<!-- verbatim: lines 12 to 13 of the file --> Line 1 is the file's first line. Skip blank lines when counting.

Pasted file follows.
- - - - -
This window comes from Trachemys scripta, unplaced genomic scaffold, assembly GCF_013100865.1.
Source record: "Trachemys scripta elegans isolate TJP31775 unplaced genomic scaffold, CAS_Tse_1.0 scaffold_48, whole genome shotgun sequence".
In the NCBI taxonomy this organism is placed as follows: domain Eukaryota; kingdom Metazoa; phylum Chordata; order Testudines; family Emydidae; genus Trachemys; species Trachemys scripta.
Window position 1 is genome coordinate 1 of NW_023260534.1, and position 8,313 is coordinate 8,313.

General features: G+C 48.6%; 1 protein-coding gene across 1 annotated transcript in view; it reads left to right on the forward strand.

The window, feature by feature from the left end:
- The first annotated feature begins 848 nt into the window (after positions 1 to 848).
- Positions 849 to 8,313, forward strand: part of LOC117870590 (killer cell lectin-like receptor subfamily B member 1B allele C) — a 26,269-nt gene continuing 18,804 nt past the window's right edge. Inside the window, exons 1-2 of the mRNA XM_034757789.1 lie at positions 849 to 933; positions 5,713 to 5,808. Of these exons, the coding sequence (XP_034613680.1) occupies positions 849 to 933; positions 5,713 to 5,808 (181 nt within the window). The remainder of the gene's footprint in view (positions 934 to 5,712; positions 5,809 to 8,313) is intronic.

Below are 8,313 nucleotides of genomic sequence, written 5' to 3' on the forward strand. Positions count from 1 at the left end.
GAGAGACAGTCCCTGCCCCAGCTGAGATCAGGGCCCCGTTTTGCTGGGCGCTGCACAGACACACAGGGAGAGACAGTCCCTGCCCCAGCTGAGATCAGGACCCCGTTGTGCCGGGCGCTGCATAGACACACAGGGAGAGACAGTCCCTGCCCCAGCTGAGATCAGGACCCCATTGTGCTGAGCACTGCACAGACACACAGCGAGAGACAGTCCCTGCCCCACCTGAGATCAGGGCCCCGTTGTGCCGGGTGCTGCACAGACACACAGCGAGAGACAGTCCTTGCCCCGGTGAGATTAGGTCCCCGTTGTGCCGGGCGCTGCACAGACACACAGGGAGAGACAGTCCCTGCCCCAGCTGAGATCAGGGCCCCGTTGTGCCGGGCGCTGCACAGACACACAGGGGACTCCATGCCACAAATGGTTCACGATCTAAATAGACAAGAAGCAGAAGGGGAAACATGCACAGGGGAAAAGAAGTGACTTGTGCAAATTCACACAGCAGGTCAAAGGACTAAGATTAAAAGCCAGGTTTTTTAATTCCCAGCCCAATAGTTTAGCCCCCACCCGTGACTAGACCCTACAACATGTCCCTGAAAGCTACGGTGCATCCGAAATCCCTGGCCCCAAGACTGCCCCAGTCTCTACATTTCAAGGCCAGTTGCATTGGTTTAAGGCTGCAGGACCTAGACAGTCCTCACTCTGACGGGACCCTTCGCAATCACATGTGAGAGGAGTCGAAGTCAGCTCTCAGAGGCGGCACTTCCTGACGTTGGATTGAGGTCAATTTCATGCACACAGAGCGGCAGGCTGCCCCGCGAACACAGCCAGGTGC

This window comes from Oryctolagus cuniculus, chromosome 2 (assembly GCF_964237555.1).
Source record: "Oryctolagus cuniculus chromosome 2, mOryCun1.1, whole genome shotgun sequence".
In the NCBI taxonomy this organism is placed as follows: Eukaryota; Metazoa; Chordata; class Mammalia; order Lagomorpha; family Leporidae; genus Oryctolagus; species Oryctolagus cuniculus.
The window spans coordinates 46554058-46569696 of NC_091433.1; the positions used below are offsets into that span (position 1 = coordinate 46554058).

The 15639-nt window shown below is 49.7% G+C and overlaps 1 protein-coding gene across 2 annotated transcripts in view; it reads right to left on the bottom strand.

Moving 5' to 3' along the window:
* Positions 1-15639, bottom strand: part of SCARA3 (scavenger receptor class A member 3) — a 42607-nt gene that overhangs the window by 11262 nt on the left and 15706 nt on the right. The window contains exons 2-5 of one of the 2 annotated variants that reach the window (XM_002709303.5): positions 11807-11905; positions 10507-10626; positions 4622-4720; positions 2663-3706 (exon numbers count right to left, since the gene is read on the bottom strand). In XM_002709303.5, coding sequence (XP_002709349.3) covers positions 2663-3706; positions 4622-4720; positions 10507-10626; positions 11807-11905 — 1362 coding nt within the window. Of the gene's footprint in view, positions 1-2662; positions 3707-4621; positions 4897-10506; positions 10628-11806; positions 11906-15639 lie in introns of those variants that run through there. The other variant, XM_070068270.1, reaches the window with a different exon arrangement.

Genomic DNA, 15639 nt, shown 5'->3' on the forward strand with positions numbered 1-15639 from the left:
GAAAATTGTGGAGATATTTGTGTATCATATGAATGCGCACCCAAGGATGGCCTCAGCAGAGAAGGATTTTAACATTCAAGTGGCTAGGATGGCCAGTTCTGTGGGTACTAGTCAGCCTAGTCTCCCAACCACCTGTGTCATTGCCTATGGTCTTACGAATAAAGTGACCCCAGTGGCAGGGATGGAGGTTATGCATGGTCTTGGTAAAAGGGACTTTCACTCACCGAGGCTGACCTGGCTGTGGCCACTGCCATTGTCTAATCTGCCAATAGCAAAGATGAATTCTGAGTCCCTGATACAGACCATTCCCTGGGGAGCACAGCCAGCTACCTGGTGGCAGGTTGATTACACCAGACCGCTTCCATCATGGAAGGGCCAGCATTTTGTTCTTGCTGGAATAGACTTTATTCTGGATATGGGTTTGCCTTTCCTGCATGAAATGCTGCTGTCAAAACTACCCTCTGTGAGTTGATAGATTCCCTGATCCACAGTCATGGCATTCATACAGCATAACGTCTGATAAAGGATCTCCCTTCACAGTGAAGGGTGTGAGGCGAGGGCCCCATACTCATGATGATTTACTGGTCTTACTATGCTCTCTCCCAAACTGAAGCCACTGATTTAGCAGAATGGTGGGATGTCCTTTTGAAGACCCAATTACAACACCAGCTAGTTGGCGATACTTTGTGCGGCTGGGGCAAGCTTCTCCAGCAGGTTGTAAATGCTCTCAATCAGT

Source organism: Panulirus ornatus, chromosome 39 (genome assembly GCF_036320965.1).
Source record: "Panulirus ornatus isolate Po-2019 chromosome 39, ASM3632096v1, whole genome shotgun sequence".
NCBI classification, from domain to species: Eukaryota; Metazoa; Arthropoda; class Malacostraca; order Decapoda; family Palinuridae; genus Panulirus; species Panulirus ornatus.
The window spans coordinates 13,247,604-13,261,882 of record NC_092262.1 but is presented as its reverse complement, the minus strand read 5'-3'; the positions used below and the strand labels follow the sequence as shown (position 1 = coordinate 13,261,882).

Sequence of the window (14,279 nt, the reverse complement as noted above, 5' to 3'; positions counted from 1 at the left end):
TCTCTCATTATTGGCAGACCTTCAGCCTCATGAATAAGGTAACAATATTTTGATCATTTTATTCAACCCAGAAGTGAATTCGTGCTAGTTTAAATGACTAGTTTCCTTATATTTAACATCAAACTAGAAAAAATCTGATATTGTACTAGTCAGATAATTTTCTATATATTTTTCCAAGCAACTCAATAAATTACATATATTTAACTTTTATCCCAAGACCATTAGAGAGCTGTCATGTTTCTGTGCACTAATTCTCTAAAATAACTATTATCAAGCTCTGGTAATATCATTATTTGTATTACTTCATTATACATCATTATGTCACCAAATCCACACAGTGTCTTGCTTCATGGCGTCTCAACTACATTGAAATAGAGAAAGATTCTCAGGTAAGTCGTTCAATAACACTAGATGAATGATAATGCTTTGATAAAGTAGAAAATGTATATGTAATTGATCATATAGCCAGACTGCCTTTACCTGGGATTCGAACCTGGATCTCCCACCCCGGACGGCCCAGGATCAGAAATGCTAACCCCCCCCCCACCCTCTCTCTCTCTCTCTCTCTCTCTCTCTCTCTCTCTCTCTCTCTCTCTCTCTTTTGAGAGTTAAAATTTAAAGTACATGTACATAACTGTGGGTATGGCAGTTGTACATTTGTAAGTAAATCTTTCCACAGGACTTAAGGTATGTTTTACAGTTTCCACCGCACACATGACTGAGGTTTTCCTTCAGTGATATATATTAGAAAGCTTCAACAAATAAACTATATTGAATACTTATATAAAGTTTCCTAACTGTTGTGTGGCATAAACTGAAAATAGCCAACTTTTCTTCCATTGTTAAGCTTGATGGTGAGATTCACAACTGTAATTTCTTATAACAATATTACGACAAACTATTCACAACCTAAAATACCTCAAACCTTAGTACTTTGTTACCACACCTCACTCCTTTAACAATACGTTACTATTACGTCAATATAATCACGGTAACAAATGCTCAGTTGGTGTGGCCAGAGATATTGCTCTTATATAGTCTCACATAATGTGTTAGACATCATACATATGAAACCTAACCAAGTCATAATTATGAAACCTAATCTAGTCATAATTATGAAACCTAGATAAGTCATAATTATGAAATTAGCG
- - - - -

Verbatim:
Source record: "Oryctolagus cuniculus chromosome 2, mOryCun1.1, whole genome shotgun sequence".
In the NCBI taxonomy this organism is placed as follows: Eukaryota; Metazoa; Chordata; class Mammalia; order Lagomorpha; family Leporidae; genus Oryctolagus; species Oryctolagus cuniculus.